I Do Not Support The Redefinition Of Marriage | Sarah Morrissey


‘When women got the vote, they did not redefine voting. When African-Americans got the right to sit at a lunch counter alongside white people, they did not redefine eating out. They were simply invited to the table. That is all we want to do; we have no desire to change marriage. We want to be entitled to not only the same privileges but the same responsibilities as straight people.’

– Cynthia Nixon.

In Ireland, homosexuality was decriminalised in 1993. In England and Wales the law criminalising homosexuality had been repealed in 1967. It was not until 2003 that the US Supreme Court finally invalidated all sodomy laws in Lawrence v Texas and in 2011 the military ‘don’t ask, don’t tell’ policy was lifted. None of these massive developments in LGBT human rights changed the definition of privacy or sexual liberalism. Privacy and personal autonomy rights already protected heterosexuals from the type of interference and restrictions invalidated in Ireland, the UK and the US. The decriminalisation of homosexuality impacted upon no individual or group of people negatively: no individual’s or group’s rights were infringed by the decriminalisation, and no individual’s or group’s conception of how one should live their own personal life was interfered with – they were merely no longer permitted to impose that conception on all of society. Decriminalisation of homosexuality did not redefine personal autonomy – that which we hold central to not only our democracy but our very being. There was merely an acknowledgement that personal autonomy (like all things should be in a democratic society) is all inclusive.

Following the Norris Case (the case which declared criminalisation of homosexuality as contrary to Ireland’s human rights obligations), Ireland slowly embraced the concept of equality and that there could be no discrimination on the basis of sexual orientation. Across the US there had been an LGBT rights movement long before Lawrence in 2003, often attributed to being initiated by the Stonewall Riots of 1969. In the late 1980s and early 1990s, recognition in New York of two homosexual men as a family for the purposes of New York City’s rent control regulations and a court ruling in Hawaii that the State must show a compelling interest in prohibiting same sex marriage, as well as recognition elsewhere in the world of same sex unions (Denmark introduced registered partnerships in 1989), raised fears in certain sectors of US society that same sex marriages could be upheld across the country as legally valid.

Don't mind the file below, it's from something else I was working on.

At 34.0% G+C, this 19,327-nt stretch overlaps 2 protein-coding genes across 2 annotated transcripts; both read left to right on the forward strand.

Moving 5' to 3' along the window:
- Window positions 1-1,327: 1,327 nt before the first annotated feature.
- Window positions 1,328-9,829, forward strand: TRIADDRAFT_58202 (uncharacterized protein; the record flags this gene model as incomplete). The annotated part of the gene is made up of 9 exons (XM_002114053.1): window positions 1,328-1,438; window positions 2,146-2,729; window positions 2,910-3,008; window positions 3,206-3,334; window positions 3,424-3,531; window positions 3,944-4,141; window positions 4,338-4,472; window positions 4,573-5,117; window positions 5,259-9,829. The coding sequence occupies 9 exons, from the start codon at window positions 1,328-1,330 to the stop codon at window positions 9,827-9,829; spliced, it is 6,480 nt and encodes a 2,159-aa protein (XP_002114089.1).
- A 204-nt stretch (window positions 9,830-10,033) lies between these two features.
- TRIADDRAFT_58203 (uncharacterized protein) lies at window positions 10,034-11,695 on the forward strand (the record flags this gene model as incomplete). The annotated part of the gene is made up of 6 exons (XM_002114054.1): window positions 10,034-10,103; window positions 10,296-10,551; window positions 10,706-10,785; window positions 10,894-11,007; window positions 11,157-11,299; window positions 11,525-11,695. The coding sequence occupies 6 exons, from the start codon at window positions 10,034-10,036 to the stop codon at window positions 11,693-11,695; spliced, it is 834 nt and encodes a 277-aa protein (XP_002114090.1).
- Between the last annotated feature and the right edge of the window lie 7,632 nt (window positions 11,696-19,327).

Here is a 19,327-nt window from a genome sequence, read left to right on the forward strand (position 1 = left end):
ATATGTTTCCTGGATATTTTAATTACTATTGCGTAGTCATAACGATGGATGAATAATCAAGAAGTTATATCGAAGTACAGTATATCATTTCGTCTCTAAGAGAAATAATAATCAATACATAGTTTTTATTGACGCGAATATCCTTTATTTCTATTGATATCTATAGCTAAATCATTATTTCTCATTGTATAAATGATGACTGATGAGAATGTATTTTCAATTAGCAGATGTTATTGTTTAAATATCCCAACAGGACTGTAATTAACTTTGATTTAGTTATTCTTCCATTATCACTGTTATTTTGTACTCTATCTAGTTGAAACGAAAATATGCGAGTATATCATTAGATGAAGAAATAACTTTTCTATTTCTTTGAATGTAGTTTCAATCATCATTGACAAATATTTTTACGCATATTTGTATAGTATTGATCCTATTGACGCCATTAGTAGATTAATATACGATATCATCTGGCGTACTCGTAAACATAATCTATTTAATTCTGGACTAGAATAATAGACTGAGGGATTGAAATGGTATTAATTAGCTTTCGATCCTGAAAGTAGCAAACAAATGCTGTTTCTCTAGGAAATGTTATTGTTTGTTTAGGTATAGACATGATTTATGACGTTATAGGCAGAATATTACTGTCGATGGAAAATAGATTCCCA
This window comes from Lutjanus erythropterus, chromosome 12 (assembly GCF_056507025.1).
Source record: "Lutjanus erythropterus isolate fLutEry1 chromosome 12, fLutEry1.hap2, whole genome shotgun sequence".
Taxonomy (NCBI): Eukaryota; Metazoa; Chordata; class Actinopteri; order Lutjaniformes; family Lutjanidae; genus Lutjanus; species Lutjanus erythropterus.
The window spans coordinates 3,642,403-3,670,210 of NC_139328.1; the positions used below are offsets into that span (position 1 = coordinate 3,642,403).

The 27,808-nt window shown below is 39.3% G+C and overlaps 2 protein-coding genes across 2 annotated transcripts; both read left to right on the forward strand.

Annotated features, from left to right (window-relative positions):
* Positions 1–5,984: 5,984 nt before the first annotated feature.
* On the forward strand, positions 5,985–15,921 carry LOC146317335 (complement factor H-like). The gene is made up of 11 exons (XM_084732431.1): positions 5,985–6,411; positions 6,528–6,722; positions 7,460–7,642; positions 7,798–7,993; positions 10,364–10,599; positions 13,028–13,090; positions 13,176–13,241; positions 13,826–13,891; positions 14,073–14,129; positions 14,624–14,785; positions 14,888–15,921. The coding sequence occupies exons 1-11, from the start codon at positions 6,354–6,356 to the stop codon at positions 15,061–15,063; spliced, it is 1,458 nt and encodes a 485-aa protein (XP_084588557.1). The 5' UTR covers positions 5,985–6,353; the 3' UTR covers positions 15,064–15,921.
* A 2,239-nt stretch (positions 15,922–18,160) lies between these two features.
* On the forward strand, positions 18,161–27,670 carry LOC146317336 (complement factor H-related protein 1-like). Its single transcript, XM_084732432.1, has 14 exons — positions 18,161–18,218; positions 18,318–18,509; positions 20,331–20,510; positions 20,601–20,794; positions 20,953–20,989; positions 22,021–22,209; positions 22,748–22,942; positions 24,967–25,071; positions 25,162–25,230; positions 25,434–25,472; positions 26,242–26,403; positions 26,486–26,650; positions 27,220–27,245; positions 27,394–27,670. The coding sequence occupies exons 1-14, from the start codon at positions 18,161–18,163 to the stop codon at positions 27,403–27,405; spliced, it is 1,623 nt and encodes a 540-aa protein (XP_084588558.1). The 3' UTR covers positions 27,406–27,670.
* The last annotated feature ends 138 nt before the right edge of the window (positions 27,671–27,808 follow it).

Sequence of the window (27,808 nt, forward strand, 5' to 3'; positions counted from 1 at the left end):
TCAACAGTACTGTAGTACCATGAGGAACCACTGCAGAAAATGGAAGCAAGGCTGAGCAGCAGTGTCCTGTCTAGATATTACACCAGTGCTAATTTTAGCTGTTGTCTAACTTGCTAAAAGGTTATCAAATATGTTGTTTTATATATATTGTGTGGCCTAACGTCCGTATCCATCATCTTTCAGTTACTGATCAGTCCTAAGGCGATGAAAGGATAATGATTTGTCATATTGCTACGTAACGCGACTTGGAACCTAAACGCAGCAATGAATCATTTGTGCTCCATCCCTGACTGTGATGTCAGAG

This concern manifested itself in DOMA, the Defence of Marriage Act, 1996. DOMA defined marriage for all federal purposes as that between a man and a woman and confined the obligation of States to recognise marriages from other States to marriages between a man and a woman. The Act was severely criticised in the US and beyond. It could be said that DOMA sparked the recent surge in LGBT rights activism as suddenly the LGBT rights movement had opposition in the form of a federal statute; a statute it would take a US Supreme Court or a heavily lobbied government to repeal. Even homosexuals in liberal states were under attack. DOMA raises the all-important question: what do opponents of same-sex marriage fear?

Legalisation of same-sex marriage, as has been done in Demark, Belgium, Spain, South Africa, Sweden and certain US states, does not change the definition of marriage. The fundamental definition and meaning of marriage will not be altered if same sex couples are granted the right to marry – the definition of marriage has been and always will be inherently subjective. The State defines marriage for legal and social benefit purposes. It cannot be said that the State definition of marriage as a union between one man and one woman for life captures the true essence of marriage for every individual; a State definition will never capture what marriage is and means to every individual because individuals define marriage in a million different ways.